I’m here to tell you: Me, too. And I understand.
Maybe you’ve been here before.
Sweat is dripping down your back, your heartbeat quickens, your breath shallows. Your eyes are darting around and thoughts are racing through your mind.
Why is this happening here?
Why won’t she just listen?
I don’t have time for this right now!
This is embarrassing!
I don’t know what to do.
When our children don’t listen to us in front of other people we feel shame and insignificant.
When we watch our kiddos do exactly what we asked them to do—but not because we asked, because Grandma or Aunt Molly asked them instead—we feel silly and like we're doing something wrong.
But can I let you in on a little secret, mama?
Sometimes our kids aren’t going to listen to us. And sometimes, they’re going to go against what we’re asking them to do. And sometimes, they’re going to blatantly act out for us, but act like a sweetie pie for anyone who isn’t you.
It’s maddening. It’s frustrating. And, while our little ones are learning and growing and figuring out lessons on control and boundaries—it’s our lives.
But I am here to tell you one thing that I know. To shout it loudly in your face: YOU ARE STILL A REALLY GOOD MOM EVEN IF YOUR KID DOESN’T ALWAYS LISTEN TO YOU.
Because I see you in the checkout line at with a screaming child as you are checking the time on your phone silently wishing the line could move faster because it’s way past nap time but you really needed toilet paper (okay, okay, and a few Dollar Spot items and goldfish).
I see you at church shushing your 2-year-old as she scream-sings ‘Baby you’re a fiiiiiiirewoooorrrrk!’ so loud and she—quite frankly—does not care if that’s a church song because that’s the song on the docket right now whether anyone likes it or not.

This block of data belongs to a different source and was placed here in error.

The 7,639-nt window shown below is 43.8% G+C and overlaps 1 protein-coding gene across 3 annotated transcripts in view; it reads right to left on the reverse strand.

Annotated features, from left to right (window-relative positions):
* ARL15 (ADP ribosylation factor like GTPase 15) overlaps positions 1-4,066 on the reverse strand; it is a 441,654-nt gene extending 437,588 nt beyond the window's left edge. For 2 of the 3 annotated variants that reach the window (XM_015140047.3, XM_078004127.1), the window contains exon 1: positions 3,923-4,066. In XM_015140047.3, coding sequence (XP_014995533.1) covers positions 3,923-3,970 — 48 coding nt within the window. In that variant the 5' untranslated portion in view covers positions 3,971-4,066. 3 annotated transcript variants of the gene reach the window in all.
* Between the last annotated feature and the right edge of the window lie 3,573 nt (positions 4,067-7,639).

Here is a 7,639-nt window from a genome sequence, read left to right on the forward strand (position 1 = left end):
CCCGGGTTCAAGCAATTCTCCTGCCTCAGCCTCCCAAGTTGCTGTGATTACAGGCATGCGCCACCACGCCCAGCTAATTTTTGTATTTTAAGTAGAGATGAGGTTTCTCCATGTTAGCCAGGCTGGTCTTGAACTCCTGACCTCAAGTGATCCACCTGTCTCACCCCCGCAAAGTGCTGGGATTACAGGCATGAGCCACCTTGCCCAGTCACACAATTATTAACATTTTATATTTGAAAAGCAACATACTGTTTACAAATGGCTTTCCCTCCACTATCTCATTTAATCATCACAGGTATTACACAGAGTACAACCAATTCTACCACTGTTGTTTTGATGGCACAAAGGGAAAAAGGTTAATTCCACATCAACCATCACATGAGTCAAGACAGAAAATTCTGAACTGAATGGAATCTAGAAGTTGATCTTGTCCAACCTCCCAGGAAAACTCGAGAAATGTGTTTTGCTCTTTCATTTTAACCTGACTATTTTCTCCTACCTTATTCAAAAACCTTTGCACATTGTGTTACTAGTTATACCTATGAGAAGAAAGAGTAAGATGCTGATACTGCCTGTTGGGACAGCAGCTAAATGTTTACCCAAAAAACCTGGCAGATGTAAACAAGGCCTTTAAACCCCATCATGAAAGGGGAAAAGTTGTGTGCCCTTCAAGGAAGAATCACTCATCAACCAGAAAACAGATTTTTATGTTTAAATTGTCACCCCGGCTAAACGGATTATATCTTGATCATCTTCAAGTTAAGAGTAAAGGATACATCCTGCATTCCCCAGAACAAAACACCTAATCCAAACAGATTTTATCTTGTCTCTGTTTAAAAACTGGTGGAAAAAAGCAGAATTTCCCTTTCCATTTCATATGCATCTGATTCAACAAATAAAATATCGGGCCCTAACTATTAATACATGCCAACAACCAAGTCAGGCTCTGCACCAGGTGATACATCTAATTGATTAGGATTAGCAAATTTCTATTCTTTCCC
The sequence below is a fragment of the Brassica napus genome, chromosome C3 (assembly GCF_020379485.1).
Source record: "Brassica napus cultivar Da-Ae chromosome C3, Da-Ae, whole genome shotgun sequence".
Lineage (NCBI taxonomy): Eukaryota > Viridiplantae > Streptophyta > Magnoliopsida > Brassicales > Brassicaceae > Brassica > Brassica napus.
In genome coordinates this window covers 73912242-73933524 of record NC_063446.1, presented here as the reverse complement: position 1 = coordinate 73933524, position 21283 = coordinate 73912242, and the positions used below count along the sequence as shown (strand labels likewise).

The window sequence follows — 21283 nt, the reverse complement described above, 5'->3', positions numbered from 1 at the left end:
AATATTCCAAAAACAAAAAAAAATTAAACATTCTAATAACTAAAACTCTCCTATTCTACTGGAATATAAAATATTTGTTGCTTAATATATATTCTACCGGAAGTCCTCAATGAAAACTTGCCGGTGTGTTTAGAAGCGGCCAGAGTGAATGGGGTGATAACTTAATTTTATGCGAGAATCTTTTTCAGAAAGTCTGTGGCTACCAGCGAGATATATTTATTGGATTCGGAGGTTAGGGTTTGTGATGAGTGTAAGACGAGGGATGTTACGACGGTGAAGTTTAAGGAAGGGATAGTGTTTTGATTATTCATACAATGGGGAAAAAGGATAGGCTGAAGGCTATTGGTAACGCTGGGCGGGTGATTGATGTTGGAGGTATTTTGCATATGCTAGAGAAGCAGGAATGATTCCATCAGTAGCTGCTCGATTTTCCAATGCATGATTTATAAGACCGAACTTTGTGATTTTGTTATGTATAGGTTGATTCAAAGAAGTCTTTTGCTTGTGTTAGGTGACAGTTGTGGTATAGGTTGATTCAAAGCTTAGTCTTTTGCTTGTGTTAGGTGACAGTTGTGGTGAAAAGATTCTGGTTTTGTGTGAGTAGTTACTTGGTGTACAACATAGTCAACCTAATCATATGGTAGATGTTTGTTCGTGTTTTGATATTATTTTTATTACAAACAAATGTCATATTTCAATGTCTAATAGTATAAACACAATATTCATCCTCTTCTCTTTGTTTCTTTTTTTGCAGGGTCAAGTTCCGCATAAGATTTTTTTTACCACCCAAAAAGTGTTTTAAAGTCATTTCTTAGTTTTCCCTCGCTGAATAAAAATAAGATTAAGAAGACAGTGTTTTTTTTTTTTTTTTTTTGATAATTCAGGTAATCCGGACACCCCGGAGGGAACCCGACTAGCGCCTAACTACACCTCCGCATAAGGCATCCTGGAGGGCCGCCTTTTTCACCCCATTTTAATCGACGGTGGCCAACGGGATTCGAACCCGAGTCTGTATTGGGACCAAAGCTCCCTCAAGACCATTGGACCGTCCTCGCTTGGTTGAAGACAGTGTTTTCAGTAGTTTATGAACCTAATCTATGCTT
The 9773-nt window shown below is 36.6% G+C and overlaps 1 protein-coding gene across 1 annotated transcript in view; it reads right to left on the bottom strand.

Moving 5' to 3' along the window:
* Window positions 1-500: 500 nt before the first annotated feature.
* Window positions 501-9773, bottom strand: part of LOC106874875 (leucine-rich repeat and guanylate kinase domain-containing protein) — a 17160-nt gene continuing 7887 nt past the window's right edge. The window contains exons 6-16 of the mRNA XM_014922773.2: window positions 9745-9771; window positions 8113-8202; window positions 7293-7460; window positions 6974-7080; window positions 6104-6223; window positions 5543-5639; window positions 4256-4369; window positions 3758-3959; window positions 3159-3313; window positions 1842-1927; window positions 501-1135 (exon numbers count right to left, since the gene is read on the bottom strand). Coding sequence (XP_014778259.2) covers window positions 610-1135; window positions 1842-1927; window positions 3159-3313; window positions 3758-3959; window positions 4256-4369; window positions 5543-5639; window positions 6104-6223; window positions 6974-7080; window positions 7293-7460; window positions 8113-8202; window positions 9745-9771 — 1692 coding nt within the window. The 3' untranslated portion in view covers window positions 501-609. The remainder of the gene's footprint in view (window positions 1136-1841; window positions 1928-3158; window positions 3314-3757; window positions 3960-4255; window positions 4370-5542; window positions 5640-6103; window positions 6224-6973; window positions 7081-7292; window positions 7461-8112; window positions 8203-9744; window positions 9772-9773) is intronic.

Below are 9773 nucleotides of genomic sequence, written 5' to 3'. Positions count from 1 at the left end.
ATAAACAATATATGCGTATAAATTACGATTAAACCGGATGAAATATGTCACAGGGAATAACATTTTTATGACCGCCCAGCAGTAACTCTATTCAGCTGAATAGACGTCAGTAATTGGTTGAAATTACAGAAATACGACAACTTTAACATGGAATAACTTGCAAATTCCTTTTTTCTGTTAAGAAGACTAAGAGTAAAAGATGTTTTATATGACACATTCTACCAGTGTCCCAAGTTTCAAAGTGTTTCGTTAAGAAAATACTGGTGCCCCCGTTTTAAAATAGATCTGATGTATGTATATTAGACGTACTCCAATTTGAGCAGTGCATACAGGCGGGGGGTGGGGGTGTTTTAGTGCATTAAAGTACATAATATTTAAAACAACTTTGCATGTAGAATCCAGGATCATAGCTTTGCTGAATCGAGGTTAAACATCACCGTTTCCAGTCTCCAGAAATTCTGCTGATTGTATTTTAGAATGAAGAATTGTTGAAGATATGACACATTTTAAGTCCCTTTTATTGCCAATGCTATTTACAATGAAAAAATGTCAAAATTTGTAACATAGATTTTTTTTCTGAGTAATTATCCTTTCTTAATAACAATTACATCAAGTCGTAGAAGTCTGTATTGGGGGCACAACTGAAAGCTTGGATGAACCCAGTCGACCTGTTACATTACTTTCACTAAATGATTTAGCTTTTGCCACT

I see you at toddler open play looking totally frazzled because you’re holding your baby while trying to climb up the blow-up slide because your toddler is scared and insists you go on it with him because he really wants to try it, but can’t without you, and will not rest his case until you all go down that darn slide.
I see you at a family party turning red in the face when you (nicely, calmly) asked your kiddo to share their Legos with their cousin and instead of obliging, they screamed, “NO! Leave me alone! I don’t like you!” as loud as can be.
I see you crying at a friend’s house because your little one just bit your friend’s kid and you feel terrible, and—to be honest—they did this to their sister last week, too, and you feel like the worst mom in the world and that you’re failing and this phase will never end and they’ll be kicked out of college one day for biting their classmates or professors and this parenting thing can feel hopeless can’t it?
I see you at your baby’s one year well visit feeling small and uncertain after you’ve been asked a million questions and you try to get your baby to say certain words or to do their latest trick on demand to ‘prove’ to the doctor that you are a ‘good mom’ and you ‘know what you’re doing’, but you instead feel like a not-so-great mother because well, she didn’t listen to one word you said in there.
I’m here to tell you: Me, too. And I understand. And you know what? Even when this stuff gets really hard—like, really, really hard—YOU’RE STILL GOOD AT THIS.
Even though they’re not listening and you feel like you don’t know what you’re doing, or, actually, you thought you knew what you were doing, but in this moment you’re not so sure—YOU’RE STILL GOOD AT THIS.
Even if you’ve lost your patience because you can’t take the fact that no one follows directions and you feel like you’re not being heard—YOU’RE STILL GOOD AT THIS.
Tantrums and acting out can be seasons of our motherhood journey. They’ll pass and then they’ll come back again and then they’ll be gone, and so on. They’ll make us stronger and maybe even more compassionate. And I want you to know—
You love your kids.
You teach your kids.
You care for your kids.
You provide for your kids.
You worry about your kids.
You spend time with your kids.
You are really, really good at this. Promise.